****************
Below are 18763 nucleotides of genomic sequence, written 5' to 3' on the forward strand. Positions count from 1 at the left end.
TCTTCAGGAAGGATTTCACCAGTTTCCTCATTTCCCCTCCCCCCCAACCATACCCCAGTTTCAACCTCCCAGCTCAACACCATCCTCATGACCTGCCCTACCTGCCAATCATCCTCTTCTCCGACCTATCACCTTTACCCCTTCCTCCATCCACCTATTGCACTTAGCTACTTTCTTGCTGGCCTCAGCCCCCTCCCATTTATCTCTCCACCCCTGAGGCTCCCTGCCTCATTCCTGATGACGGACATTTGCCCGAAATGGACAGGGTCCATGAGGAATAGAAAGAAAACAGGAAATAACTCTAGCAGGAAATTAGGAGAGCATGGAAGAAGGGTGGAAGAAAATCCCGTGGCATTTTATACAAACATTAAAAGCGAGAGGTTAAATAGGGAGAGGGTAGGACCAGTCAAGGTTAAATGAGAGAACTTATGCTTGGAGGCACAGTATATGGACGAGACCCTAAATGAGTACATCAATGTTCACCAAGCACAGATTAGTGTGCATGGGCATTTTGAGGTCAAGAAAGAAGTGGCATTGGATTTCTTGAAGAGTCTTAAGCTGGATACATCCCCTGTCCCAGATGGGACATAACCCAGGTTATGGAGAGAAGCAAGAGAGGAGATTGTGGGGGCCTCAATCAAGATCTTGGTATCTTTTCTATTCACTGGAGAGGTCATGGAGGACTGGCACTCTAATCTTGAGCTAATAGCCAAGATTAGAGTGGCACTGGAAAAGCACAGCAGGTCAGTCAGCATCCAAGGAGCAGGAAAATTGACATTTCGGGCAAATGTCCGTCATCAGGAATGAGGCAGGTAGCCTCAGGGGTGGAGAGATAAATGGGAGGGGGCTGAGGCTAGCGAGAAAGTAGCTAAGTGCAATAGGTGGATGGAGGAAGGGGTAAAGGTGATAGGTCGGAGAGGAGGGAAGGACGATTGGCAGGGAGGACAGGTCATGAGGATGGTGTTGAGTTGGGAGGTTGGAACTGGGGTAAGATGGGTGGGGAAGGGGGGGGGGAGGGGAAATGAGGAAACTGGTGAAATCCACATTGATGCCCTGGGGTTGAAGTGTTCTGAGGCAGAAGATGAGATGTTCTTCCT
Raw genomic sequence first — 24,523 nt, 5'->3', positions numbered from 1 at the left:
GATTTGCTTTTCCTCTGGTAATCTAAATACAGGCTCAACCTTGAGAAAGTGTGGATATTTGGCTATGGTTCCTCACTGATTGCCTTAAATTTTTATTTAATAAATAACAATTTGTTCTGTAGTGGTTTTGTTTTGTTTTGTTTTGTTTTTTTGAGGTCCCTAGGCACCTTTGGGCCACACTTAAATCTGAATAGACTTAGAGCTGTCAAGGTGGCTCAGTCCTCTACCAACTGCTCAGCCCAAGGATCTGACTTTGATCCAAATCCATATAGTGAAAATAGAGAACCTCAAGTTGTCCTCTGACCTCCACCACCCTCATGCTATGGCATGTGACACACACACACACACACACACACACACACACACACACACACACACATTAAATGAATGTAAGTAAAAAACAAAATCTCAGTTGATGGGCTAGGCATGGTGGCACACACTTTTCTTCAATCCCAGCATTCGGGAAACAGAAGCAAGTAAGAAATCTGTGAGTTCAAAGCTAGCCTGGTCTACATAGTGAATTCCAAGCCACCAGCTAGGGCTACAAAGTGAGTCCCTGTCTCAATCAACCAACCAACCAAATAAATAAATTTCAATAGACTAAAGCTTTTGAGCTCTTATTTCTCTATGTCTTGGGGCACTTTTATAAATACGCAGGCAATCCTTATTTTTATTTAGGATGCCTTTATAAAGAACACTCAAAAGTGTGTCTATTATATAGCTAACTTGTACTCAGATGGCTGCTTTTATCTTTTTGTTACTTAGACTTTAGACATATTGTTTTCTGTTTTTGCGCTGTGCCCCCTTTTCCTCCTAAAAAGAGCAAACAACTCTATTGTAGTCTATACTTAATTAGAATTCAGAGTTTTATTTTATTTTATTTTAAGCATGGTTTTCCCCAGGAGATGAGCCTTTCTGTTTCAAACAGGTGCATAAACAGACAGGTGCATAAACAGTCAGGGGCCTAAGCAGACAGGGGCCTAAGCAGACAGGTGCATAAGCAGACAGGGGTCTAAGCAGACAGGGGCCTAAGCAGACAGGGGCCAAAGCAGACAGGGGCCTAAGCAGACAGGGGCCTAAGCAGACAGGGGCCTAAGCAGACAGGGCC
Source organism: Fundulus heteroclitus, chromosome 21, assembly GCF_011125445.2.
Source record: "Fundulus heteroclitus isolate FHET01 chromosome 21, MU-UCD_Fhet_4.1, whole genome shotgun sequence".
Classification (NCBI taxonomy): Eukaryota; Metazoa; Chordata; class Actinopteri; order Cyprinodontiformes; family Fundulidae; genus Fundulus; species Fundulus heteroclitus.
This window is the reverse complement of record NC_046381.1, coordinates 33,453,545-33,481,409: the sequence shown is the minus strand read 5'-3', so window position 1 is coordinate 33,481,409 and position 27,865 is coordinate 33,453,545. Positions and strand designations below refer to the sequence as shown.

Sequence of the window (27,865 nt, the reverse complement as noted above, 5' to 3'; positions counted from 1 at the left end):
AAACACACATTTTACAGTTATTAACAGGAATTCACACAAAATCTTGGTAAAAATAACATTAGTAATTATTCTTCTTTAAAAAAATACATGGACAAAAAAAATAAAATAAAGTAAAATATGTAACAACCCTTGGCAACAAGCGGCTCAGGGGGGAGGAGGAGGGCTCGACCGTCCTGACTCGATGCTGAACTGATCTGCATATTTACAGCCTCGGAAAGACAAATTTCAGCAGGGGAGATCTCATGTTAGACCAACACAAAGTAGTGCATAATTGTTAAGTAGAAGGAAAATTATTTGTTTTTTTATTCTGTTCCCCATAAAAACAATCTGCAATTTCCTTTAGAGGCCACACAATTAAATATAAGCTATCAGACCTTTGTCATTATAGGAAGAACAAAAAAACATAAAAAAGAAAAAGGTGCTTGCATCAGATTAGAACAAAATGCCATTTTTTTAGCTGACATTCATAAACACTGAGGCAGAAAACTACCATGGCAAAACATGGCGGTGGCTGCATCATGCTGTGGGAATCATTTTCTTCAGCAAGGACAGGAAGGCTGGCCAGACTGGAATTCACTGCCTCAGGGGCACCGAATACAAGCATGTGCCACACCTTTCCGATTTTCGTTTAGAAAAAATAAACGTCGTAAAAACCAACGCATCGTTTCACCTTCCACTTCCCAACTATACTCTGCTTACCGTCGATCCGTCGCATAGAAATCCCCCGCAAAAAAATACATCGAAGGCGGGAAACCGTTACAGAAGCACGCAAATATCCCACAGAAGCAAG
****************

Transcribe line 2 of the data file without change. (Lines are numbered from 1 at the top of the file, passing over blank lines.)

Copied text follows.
TCTTCAGGAAGGATTTCACCAGTTTCCTCATTTCCCCTCCCCCCCAACCATACCCCAGTTTCAACCTCCCAGCTCAACACCATCCTCATGACCTGCCCTACCTGCCAATCATCCTCTTCTCCGACCTATCACCTTTACCCCTTCCTCCATCCACCTATTGCACTTAGCTACTTTCTTGCTGGCCTCAGCCCCCTCCCATTTATCTCTCCACCCCTGAGGCTCCCTGCCTCATTCCTGATGACGGACATTTGCCCGAAATGGACAGGGTCCATGAGGAATAGAAAGAAAACAGGAAATAACTCTAGCAGGAAATTAGGAGAGCATGGAAGAAGGGTGGAAGAAAATCCCGTGGCATTTTATACAAACATTAAAAGCGAGAGGTTAAATAGGGAGAGGGTAGGACCAGTCAAGGTTAAATGAGAGAACTTATGCTTGGAGGCACAGTATATGGACGAGACCCTAAATGAGTACATCAATGTTCACCAAGCACAGATTAGTGTGCATGGGCATTTTGAGGTCAAGAAAGAAGTGGCATTGGATTTCTTGAAGAGTCTTAAGCTGGATACATCCCCTGTCCCAGATGGGACATAACCCAGGTTATGGAGAGAAGCAAGAGAGGAGATTGTGGGGGCCTCAATCAAGATCTTGGTATCTTTTCTATTCACTGGAGAGGTCATGGAGGACTGGCACTCTAATCTTGAGCTAATAGCCAAGATTAGAGTGGCACTGGAAAAGCACAGCAGGTCAGTCAGCATCCAAGGAGCAGGAAAATTGACATTTCGGGCAAATGTCCGTCATCAGGAATGAGGCAGGTAGCCTCAGGGGTGGAGAGATAAATGGGAGGGGGCTGAGGCTAGCGAGAAAGTAGCTAAGTGCAATAGGTGGATGGAGGAAGGGGTAAAGGTGATAGGTCGGAGAGGAGGGAAGGACGATTGGCAGGGAGGACAGGTCATGAGGATGGTGTTGAGTTGGGAGGTTGGAACTGGGGTAAGATGGGTGGGGAAGGGGGGGGGGAGGGGAAATGAGGAAACTGGTGAAATCCACATTGATGCCCTGGGGTTGAAGTGTTCTGAGGCAGAAGATGAGATGTTCTTCCT